A4

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A4 - JERRY'S CASE

Jerry Aspin in one of his less-than-stellar moments


Naturally we were disappointed when Robyn reported having a dream, Dr. Amanda Trochmann said, resuming her slide show. But the benefits of this drug as a general anesthetic were initially judged by us to outweigh that possible side effect. After observing the girl for two days we did a complete physical on her again, with no changes noted, and I mention that because those two physicals will be important later in my brief.

Maybe the girl lied about the dream, Roland suggested.

We thought about that, of course and prepared a second volunteer. But as it turned out, it doesn't matter if she was lying about the subjective side effects of the drug, because there are objective side effects. We paid Robyn the five hundred dollars we promised and sent her home.

Then why is she here at Hanford?'

A week after the drug trial she sought us out because she was scared. But I'm getting ahead of myself, Doctor. Let's back up to the day Robyn was discharged. For phase one we had a ready pool of five candidates, and two of them were male. We wanted to try a male because there could be a gender differential in the response to the drug. We chose Jerry Aspin, who is serving a jail term for killing Oboe Man for his spare change.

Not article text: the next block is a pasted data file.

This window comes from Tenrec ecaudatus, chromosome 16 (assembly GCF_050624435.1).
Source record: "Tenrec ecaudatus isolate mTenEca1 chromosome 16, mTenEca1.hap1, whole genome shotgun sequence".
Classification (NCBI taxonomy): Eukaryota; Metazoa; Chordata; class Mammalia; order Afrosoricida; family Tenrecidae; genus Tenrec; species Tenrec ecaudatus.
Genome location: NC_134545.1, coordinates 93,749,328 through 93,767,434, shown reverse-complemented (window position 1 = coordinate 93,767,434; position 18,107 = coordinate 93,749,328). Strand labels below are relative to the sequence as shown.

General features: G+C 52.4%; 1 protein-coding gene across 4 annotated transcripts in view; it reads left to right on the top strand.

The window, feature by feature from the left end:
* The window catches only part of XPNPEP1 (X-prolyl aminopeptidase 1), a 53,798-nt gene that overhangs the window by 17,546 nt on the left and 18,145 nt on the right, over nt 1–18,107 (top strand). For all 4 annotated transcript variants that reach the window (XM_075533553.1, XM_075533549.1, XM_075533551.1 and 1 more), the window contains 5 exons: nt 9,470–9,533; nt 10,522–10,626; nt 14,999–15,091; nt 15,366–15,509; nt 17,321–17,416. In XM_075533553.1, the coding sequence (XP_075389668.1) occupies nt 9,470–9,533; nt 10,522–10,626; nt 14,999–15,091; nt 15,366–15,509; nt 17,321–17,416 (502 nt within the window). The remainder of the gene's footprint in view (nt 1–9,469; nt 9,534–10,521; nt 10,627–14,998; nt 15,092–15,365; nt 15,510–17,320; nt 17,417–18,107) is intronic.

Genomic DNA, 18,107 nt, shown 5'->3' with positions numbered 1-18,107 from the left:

Roland was astonished. You wanted to flush out Robyn's lies by using a convicted criminal?

I chose Jerry Aspin, Director Roland, because I realized we might have to abort the trial after two or three tests and he was the most anxious to continue. Jerry has every incentive to be truthful. He's on year eight of a fifteen year prison sentence. He was qualified for parole after seven years, but the first parole board shot him down because he had no extracurricular activities on the books. Volunteering for a drug trial can help prod the probation board to turn him loose. We called him in.

So what happened?

Just like with Robyn, he says floated through a dark tunnel toward a bright light, but this time he was in warm water, and when Jerry floated to the top and climbed out of the water, he was given some towels and a robe by what he says were some warrior women, and dried himself off on a dark wooden deck in a grove of trees under a glowing white sky. Jerry says he met Jesus, who was playing the role of his parole officer, but things didn't go so well and after a time Jerry re-entered the pool under his own will and swam back here to his hospital bed.

Crazy dream. That's some powerful stuff you whipped up, Dr. Trochmann.

Well, after the second test, the clinical trial of this drug as an anesthetic was officially called off. No one is going to sign up for a guaranteed Near Death Experience when all they want to do is sleep straight through an operation. Note that it gives you a dream of whatever you want the most. Robyn missed her father. Jerry missed female companionship and wanted to pass the parole board examination.

Dr. Trochmann, I'm sorry your research failed and your company wasted money. But what does any of that have to do with the CDC?

Directly, Dr. Roland. Directly. It would have been better if we had just closed up shop. But Pharmadyne management came up with a way to attempt to salvage our substantial monetary investment into the research of this substance. The team remained largely unchanged, but now we were to investigate the possibility of using the drug as a form of psychological therapy, maybe cure schizophrenia by inducing a controlled NDE. So yes, it was greed that got us in a jam and led to calling for a Federal response.

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